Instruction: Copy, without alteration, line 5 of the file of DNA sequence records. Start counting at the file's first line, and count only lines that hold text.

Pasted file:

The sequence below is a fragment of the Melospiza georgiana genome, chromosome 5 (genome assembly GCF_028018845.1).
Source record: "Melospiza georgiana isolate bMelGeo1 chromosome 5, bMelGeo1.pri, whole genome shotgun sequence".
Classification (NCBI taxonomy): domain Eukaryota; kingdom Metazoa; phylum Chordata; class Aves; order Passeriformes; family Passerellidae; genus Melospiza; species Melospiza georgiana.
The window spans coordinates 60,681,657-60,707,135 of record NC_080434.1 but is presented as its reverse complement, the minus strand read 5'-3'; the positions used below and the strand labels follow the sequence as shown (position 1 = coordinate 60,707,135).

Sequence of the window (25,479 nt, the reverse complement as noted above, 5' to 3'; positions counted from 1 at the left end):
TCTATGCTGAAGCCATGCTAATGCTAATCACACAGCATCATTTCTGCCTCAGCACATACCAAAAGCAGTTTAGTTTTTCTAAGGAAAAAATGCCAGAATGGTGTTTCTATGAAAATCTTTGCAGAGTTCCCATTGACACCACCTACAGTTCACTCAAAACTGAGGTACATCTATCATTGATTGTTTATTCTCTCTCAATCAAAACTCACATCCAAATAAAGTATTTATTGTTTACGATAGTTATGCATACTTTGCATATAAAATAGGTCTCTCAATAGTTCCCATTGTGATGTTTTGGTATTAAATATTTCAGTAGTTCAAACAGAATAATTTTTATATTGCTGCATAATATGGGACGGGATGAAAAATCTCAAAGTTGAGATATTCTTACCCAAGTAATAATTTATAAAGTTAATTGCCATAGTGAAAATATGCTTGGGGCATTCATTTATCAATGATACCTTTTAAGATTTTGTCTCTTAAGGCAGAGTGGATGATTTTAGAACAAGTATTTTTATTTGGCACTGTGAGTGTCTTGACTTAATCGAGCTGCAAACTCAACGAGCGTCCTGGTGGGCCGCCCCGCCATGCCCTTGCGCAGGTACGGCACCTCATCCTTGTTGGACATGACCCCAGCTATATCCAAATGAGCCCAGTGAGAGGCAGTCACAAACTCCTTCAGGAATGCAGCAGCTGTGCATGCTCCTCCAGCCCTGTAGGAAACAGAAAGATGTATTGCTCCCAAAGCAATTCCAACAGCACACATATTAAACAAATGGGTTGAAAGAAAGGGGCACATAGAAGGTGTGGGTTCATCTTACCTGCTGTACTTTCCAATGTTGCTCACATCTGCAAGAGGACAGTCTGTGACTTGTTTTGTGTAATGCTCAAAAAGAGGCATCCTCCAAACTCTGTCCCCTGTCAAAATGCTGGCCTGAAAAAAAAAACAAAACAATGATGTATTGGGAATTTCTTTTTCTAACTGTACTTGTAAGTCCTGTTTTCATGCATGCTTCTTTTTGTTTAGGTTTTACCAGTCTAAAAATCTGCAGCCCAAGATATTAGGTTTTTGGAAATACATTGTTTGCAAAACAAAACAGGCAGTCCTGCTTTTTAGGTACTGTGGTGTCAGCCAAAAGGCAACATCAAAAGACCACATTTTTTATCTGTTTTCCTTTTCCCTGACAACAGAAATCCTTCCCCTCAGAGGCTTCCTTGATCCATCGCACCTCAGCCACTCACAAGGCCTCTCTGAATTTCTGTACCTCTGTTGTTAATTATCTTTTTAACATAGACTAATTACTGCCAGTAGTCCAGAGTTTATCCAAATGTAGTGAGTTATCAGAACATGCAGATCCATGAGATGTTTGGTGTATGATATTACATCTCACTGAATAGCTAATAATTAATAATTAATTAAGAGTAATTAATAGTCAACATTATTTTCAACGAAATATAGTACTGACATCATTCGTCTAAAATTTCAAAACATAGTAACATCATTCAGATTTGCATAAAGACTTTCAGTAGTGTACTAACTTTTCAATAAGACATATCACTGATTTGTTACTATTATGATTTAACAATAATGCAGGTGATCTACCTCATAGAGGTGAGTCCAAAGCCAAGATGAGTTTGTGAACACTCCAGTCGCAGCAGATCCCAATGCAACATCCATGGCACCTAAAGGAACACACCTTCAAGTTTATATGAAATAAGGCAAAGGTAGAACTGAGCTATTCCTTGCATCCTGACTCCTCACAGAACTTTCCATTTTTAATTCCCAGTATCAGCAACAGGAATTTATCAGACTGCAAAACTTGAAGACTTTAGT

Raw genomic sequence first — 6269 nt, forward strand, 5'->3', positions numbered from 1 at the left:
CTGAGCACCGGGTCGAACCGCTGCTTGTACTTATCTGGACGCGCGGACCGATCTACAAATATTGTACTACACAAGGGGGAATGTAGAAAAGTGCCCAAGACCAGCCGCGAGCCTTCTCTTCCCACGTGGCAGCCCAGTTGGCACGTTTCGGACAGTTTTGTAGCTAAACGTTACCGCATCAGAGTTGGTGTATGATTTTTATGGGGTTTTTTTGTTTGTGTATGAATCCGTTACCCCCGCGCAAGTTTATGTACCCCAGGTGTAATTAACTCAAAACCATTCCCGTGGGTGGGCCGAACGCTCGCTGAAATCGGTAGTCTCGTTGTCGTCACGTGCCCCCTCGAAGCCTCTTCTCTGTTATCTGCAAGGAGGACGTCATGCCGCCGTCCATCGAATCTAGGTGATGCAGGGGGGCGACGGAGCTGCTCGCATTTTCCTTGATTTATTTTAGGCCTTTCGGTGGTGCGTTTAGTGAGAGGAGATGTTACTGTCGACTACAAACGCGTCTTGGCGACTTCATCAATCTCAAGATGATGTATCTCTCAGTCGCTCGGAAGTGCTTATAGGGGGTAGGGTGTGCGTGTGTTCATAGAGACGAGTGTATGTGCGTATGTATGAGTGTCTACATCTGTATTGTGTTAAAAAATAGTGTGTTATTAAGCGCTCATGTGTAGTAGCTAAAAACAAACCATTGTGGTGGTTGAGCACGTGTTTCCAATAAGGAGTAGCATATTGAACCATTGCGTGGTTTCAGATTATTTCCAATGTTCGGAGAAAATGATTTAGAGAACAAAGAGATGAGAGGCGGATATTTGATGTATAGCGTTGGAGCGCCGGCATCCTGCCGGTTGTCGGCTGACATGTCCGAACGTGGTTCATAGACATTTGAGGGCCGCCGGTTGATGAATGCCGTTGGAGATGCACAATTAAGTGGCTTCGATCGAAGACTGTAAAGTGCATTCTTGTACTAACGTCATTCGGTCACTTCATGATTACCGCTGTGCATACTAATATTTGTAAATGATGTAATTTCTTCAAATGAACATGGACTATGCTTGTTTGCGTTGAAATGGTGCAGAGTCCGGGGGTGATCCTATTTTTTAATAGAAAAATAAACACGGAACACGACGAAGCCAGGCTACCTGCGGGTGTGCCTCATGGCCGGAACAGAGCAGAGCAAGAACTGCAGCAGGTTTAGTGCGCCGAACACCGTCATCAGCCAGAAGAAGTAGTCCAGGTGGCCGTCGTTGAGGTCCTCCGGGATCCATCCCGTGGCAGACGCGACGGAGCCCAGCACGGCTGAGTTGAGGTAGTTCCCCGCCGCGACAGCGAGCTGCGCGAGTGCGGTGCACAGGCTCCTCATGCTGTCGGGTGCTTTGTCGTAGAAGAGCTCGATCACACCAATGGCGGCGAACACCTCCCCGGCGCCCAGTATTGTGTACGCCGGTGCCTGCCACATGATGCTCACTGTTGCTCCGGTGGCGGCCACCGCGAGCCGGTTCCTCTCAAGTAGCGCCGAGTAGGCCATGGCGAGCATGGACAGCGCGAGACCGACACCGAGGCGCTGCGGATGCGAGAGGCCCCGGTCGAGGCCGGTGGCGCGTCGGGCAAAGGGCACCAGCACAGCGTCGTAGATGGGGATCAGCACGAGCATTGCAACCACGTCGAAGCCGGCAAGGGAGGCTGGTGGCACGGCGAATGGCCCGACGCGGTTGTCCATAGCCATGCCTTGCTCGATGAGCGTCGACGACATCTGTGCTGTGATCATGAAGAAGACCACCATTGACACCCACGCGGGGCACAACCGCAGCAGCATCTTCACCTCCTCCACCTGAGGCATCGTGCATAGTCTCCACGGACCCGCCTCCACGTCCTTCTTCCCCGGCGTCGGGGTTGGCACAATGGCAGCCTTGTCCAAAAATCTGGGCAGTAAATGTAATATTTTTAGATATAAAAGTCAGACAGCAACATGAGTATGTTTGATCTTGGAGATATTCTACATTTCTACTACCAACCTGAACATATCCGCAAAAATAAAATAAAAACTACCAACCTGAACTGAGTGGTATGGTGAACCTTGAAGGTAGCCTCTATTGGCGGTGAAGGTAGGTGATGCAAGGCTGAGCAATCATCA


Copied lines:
Sequence of the window (25,479 nt, the reverse complement as noted above, 5' to 3'; positions counted from 1 at the left end):